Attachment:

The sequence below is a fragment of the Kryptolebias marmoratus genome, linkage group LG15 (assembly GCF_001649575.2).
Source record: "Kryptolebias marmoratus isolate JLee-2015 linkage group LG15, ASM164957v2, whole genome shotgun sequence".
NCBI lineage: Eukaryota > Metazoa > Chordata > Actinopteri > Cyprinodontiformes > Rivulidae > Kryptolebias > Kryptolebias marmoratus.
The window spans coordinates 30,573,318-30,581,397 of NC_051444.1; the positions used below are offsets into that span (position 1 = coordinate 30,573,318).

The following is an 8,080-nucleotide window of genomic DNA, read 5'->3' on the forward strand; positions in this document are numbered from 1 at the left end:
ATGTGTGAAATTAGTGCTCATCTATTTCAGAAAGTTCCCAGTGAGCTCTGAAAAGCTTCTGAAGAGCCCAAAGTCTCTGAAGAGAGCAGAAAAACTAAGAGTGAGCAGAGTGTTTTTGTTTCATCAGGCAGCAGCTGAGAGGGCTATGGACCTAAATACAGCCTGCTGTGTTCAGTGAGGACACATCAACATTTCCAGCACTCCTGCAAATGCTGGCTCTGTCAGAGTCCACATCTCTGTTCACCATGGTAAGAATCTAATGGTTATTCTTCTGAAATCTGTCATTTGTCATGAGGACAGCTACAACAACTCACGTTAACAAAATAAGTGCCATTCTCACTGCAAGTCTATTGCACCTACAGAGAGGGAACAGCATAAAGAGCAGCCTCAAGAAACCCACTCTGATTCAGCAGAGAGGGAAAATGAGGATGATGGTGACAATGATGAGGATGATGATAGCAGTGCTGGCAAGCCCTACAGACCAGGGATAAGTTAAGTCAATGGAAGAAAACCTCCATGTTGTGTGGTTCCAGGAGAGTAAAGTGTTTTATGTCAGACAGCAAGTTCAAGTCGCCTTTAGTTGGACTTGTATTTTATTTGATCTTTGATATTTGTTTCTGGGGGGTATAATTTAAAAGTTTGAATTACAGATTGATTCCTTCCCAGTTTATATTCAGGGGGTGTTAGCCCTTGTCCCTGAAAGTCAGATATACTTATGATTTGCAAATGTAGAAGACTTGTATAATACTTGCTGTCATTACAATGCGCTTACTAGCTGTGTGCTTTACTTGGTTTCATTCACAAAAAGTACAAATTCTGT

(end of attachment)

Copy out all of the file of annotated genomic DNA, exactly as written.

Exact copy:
The sequence below is a fragment of the Kryptolebias marmoratus genome, linkage group LG15 (assembly GCF_001649575.2).
Source record: "Kryptolebias marmoratus isolate JLee-2015 linkage group LG15, ASM164957v2, whole genome shotgun sequence".
NCBI lineage: Eukaryota > Metazoa > Chordata > Actinopteri > Cyprinodontiformes > Rivulidae > Kryptolebias > Kryptolebias marmoratus.
The window spans coordinates 30,573,318-30,581,397 of NC_051444.1; the positions used below are offsets into that span (position 1 = coordinate 30,573,318).

The following is an 8,080-nucleotide window of genomic DNA, read 5'->3' on the forward strand; positions in this document are numbered from 1 at the left end:
ATGTGTGAAATTAGTGCTCATCTATTTCAGAAAGTTCCCAGTGAGCTCTGAAAAGCTTCTGAAGAGCCCAAAGTCTCTGAAGAGAGCAGAAAAACTAAGAGTGAGCAGAGTGTTTTTGTTTCATCAGGCAGCAGCTGAGAGGGCTATGGACCTAAATACAGCCTGCTGTGTTCAGTGAGGACACATCAACATTTCCAGCACTCCTGCAAATGCTGGCTCTGTCAGAGTCCACATCTCTGTTCACCATGGTAAGAATCTAATGGTTATTCTTCTGAAATCTGTCATTTGTCATGAGGACAGCTACAACAACTCACGTTAACAAAATAAGTGCCATTCTCACTGCAAGTCTATTGCACCTACAGAGAGGGAACAGCATAAAGAGCAGCCTCAAGAAACCCACTCTGATTCAGCAGAGAGGGAAAATGAGGATGATGGTGACAATGATGAGGATGATGATAGCAGTGCTGGCAAGCCCTACAGACCAGGGATAAGTTAAGTCAATGGAAGAAAACCTCCATGTTGTGTGGTTCCAGGAGAGTAAAGTGTTTTATGTCAGACAGCAAGTTCAAGTCGCCTTTAGTTGGACTTGTATTTTATTTGATCTTTGATATTTGTTTCTGGGGGGTATAATTTAAAAGTTTGAATTACAGATTGATTCCTTCCCAGTTTATATTCAGGGGGTGTTAGCCCTTGTCCCTGAAAGTCAGATATACTTATGATTTGCAAATGTAGAAGACTTGTATAATACTTGCTGTCATTACAATGCGCTTACTAGCTGTGTGCTTTACTTGGTTTCATTCACAAAAAGTACAAATTCTGT